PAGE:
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How much N? Illinois project aims to find out

This year's drought did a number on the nitrogen applied to a lot of cornfields. In some places, it's likely there's still a lot of unused nitrogen in the soil while in other spots, it may all be gone. There's not exactly a clear trend with how much N is left heading into winter, so how can you get an idea of where your fields stand?

That's the goal of a new program in Illinois led by University of Illinois Extension corn agronomist Emerson Nafziger. The Illinois Soil Nitrogen Monitoring Project is gleaning data from farmers around the state to get an idea of just how much of the fertilizer is in the field and what conditions will ultimately lead to what's left in the spring.

"Now that soils have cooled down, the nitrogen, mostly in the form of nitrate, that is in fields most likely will stay in the soil until and unless tile lines run, when we can expect some of it to exit in tile drainage water," Nafziger says. "It’s typical for some loss to take place if we have normal precipitation from fall to early spring, but if this winter is dry, some of the nitrogen there now should be available for next year’s crop,” Nafziger explained. We can't know how much will be there in the spring without taking soil samples at that time, preferably close to planting."

Thus far, the project has shown just how much nitrogen uptake depends on moisture. However, although soil moisture is ultimately the deciding factor on how much of applied nitrogen is eventually taken up by growing plants, it's not a clear-cut situation, Nafziger says.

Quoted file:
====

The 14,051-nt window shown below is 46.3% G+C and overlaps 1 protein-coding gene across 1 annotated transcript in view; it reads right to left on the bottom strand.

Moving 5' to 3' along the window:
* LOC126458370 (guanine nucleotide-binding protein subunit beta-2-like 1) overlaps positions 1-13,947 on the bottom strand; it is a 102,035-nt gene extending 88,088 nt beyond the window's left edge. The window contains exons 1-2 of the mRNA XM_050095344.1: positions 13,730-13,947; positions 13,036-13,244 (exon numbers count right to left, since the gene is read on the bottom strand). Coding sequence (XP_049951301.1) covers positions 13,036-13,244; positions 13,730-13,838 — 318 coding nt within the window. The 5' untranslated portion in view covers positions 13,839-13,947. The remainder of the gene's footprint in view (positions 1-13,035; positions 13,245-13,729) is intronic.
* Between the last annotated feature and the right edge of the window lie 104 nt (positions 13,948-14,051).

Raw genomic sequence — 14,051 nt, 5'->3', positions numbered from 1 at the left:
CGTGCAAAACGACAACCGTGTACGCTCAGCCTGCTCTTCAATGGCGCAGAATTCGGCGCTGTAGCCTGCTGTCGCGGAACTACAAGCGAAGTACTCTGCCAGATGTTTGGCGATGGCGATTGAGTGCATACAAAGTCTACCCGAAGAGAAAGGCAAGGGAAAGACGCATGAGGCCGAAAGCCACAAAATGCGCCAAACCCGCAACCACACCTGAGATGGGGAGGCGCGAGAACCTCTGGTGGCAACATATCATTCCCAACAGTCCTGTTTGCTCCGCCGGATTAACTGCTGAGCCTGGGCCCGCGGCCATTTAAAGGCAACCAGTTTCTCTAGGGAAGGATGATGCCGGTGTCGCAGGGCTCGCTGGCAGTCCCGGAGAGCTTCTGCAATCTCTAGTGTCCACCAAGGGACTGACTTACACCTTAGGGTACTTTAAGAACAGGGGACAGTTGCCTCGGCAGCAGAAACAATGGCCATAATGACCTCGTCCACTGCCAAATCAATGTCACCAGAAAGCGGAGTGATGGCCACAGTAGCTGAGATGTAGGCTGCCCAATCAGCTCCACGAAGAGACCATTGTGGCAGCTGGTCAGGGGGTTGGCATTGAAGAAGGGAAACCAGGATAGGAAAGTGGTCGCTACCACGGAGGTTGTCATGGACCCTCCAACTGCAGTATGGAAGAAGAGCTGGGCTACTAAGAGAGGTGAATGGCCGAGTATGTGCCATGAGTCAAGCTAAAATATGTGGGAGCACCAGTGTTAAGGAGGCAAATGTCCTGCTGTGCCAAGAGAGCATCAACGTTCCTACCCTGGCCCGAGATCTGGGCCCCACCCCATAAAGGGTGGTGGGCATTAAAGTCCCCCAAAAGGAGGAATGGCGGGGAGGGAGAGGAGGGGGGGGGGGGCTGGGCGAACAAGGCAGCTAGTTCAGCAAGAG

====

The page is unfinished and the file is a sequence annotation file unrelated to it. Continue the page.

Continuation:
"This shows how complex the nitrogen interactions are in the soil," he says. "In a year such as 2012, there is little nitrogen loss, uptake ends early as the crop stops taking up water, and fall rainfall can produce new flushes of mineralized nitrogen long after crop uptake stops. We think that soil moisture was the main factor determining both yield and the amount of nitrogen in the soil, and that these two factors had independent effects in the tough year that was 2012."

The project will continue through spring, when Nafziger hopes to get a clearer picture of how much nitrogen is remaining and the influence of different combinations of environmental factors, ultimately helping farmers make better early-season fertilizer application decisions.

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